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US Space Shuttle Projects

PMN1

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A very interesting site concerning the decisons that led to the STS being the way it is.

http://history.nasa.gov/SP-4221/contents.htm
 

Archibald

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To complete this website, here's another which narrate full story of early shuttle years (1969-1973). http://www.abo.fi/~mlindroo/SpaceLVs/Slides/index.htm

;)
 

PMN1

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Archibald said:
To complete this website, here's another which narrate full story of early shuttle years (1969-1973). http://www.abo.fi/~mlindroo/SpaceLVs/Slides/index.htm

;)
Interesting, I hadn't realised there was a NASA equivalent of Truax's Sea Dragon (even though i've seen that site a few times) admitedley with multiple engines as opposed to the single big engine of Sea Dragon.

NASA

http://www.abo.fi/~mlindroo/SpaceLVs/Slides/sld042.htm

Truax

http://www.astronautix.com/lvs/searagon.htm
 

flateric

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From AIAA paper 78-1469
Space Shuttle Orbiter Configuration Case History
H. A. Scott (one of Shuttle Orbiter backbone men)
Rockwell International
Los Angeles, California

AlAA AIRCRAFT SYSTEMS AND TECHNOLOGY CONFERENCE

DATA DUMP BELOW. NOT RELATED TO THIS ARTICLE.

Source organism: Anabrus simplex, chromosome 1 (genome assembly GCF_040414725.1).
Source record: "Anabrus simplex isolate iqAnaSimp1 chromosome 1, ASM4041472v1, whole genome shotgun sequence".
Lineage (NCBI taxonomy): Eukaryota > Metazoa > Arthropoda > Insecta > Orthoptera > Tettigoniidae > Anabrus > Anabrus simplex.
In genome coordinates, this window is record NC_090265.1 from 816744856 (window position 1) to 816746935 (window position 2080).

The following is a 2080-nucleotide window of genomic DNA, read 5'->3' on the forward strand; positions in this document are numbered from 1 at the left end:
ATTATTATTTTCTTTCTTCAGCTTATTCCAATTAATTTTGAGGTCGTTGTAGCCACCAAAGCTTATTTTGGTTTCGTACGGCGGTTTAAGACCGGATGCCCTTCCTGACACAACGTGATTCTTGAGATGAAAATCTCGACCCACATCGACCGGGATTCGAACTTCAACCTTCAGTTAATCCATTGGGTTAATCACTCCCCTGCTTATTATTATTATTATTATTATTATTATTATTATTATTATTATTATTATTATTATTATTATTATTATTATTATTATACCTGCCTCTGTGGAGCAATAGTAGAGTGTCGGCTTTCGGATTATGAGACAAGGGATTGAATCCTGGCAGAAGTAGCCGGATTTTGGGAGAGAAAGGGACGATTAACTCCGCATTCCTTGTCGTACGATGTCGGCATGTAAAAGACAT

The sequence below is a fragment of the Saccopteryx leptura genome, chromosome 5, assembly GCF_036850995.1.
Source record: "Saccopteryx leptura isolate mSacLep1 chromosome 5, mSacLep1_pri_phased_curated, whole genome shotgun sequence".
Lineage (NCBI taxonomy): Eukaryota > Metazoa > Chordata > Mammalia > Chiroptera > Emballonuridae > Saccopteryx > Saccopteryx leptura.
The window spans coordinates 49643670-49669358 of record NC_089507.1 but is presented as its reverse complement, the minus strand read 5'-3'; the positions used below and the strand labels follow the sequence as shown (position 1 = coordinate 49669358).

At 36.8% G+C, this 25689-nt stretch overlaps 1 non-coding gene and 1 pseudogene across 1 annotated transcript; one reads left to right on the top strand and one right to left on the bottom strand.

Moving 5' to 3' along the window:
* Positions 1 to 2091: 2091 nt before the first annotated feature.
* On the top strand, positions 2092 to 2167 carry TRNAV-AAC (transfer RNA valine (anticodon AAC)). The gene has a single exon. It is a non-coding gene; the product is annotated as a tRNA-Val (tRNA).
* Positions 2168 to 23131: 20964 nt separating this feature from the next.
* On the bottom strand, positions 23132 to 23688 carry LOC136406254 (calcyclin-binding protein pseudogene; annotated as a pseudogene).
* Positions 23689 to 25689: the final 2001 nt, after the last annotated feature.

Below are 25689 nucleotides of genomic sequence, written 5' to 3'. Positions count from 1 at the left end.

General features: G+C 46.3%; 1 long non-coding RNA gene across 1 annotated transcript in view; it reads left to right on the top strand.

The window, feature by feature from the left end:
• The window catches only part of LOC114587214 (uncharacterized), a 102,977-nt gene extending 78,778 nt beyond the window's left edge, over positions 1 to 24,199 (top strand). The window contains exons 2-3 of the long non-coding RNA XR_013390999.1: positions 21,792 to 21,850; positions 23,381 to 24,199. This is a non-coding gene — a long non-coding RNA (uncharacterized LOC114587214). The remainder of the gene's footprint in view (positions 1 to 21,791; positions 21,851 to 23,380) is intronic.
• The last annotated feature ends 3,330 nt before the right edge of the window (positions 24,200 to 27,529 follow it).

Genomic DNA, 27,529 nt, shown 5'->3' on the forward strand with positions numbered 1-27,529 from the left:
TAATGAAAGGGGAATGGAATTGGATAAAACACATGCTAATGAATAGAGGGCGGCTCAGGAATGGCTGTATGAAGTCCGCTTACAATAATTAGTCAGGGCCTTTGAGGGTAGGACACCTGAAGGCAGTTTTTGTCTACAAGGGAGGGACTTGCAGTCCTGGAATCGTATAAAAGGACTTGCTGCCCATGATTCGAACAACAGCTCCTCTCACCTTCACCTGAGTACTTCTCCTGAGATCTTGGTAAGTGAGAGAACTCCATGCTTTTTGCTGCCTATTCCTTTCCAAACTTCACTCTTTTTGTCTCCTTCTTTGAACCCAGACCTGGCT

Los Angeles, Calif./August 21-23,1978

Favourite Orionblamblam's C-0157 shuttle also presents)))
 

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hesham

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Hi,

here is the early methods to launch the NASA Orbiter shuttle at the first
page and a drawing to it with two site jet engines.

http://www.flightglobal.com/PDFArchive/View/1972/1972%20-%201458.html
http://www.flightglobal.com/PDFArchive/View/1972/1972%20-%201460.html
 

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Michel Van

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very late, beyond Phase B study

the Shuttle had planned 2 jet engines for landing (and Shuttle transport)
and a crew escape system (cockpit separates by pirotech, solid rocket, Parasute)

but money cuts and weight problem
went Jet engine first out and crew escape system as last...
 

hesham

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Hi,

single stage and two stage concepts.

http://www.flightglobal.com/PDFArchive/View/1972/1972%20-%202919.html
 

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hesham

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Hi,

the Space Shuttle with new liquid fly-back boosters.

http://www.flightglobal.com/PDFArchive/View/1999/1999%20-%202135.html
 

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Just call me Ray

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A model of the C-1057 study is available:

http://www.fantastic-plastic.com/RockwellC-1057BreadboxShuttlePage.htm
 

hesham

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Hi,

the space shuttle derivative to can carry 90,100 and 230 to 270 tonnes.

http://www.flightglobal.com/pdfarchive/view/1979/1979%20-%200871.html
http://www.flightglobal.com/pdfarchive/view/1979/1979%20-%200872.html